User guide


Hopefully the Quick start was enough to get you started.

I do my best to respect standards, so alternative installation methods like easy_install LowVoltage or python install in the source code should work as well as pip install LowVoltage. You may want to use virtualenv.

Regarding imports, I suggest you import LowVoltage as lv in your production code. All this documentation assumes that everything was imported in the global namespace: from LowVoltage import *. Note that everything is available in the top-level module, so you don’t have to import nested modules.

Beware that LowVoltage is just a client library for DynamoDB, so you have to be familiar with the underlying concepts of this No-SQL database. AWS provides a lot of documentation and this documentation often links to it.

I’d like all communication about LowVoltage to be public so please use GitHub issues for your questions and remarks as well as for reporting bugs.


  • I wanted to learn DynamoDB
  • I found out Boto is (was?) not up-to-date with newer API parameters and does (did?) not support Python 3
  • I had some time and I love programming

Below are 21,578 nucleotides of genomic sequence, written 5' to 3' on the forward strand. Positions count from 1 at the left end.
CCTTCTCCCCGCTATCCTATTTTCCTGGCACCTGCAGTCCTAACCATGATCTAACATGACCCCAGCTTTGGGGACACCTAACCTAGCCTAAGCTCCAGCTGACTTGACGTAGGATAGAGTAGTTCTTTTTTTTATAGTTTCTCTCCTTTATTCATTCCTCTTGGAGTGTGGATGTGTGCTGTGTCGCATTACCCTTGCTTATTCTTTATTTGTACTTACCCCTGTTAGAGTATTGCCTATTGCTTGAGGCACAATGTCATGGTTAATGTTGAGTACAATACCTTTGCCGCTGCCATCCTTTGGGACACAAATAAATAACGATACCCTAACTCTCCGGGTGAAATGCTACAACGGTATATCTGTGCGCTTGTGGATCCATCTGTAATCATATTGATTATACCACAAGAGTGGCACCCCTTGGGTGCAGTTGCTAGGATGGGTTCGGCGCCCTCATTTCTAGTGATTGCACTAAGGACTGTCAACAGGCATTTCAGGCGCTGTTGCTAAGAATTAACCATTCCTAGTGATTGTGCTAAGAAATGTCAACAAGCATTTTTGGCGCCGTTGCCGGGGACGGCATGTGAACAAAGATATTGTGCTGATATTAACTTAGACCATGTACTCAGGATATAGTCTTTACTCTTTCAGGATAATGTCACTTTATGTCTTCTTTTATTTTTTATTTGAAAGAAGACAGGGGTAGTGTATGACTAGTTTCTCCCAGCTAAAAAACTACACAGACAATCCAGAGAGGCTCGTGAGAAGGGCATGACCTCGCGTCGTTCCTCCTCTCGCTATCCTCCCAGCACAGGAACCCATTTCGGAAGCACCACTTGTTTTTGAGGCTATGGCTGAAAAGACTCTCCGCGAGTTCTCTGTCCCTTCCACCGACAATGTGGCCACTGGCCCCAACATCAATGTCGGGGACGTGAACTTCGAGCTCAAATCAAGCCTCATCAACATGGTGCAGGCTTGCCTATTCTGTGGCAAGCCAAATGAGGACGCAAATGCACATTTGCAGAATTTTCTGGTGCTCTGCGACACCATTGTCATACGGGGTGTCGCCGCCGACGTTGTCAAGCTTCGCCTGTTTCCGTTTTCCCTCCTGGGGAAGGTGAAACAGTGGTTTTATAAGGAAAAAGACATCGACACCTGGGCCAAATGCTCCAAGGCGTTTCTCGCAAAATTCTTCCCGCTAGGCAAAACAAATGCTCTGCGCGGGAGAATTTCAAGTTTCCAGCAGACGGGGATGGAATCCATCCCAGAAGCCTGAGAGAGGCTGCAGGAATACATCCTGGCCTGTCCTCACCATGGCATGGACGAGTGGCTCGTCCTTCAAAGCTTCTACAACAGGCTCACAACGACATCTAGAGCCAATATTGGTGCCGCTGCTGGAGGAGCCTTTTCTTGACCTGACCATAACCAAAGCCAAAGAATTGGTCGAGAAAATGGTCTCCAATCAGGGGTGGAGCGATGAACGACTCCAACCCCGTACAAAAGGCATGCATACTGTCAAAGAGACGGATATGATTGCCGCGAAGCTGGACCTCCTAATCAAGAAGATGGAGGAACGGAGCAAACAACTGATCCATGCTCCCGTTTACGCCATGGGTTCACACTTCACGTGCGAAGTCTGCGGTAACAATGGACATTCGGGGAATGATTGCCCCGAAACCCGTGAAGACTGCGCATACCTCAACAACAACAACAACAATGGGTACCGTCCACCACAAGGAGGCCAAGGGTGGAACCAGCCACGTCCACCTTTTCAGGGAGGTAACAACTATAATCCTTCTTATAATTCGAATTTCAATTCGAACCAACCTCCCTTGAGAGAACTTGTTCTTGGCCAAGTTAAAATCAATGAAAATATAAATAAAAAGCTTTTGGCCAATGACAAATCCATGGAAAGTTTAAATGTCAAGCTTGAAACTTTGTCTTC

Users should be able to do everything that is permited by the API.

There is nothing worse (well, maybe there is...) than knowing how to do something using an API but being incapacited by a client library. So in LowVoltage we provide a first layer, Actions, that maps exactly to the API. Please open an issue if something is missing!

Users should never risk a typo

We provide symbols for all DynamoDB constants.

Users should be able to choose simplicity over flexibility

Even if you want to be able to return_item_collection_metrics_size(), most of the time you don’t care. And processing unprocessed_items should be abstracted away. So we provide Compounds. More details in Actions vs. compounds bellow.

The connection

The main entry point of LowVoltage is the Connection class.

>>> from LowVoltage import *
>>> connection = Connection("us-west-2", EnvironmentCredentials())


DynamoDB requires authentication and signing of the requests. In LowVoltage we use simple dependency injection of a credentials provider (EnvironmentCredentials in the example above). This approach is flexible and allows implementation of any credentials rotation policy. LowVoltage comes with credentials providers for simple use cases. See credentials for details.

Error handling

Some errors are retryable: NetworkError or ServerError for example. The Connection accepts a retry_policy parameter to specify this behavior. See retry_policies for details. See also exceptions for a description of the exceptions classes.

Actions vs. compounds

As briefly described in the Tenets, LowVoltage is built in successive layers of increasing abstraction and decreasing flexibility.

The Actions layer provides almost no abstraction over the API. It maps exactly to the DynamoDB actions, parameters and return values. It does convert between Python types and DynamoDB notation though.

>>> table = "LowVoltage.Tests.Doc.1"
>>> connection(GetItem(table, {"h": 0})).item
{u'h': 0, u'gr': 10, u'gh': 0}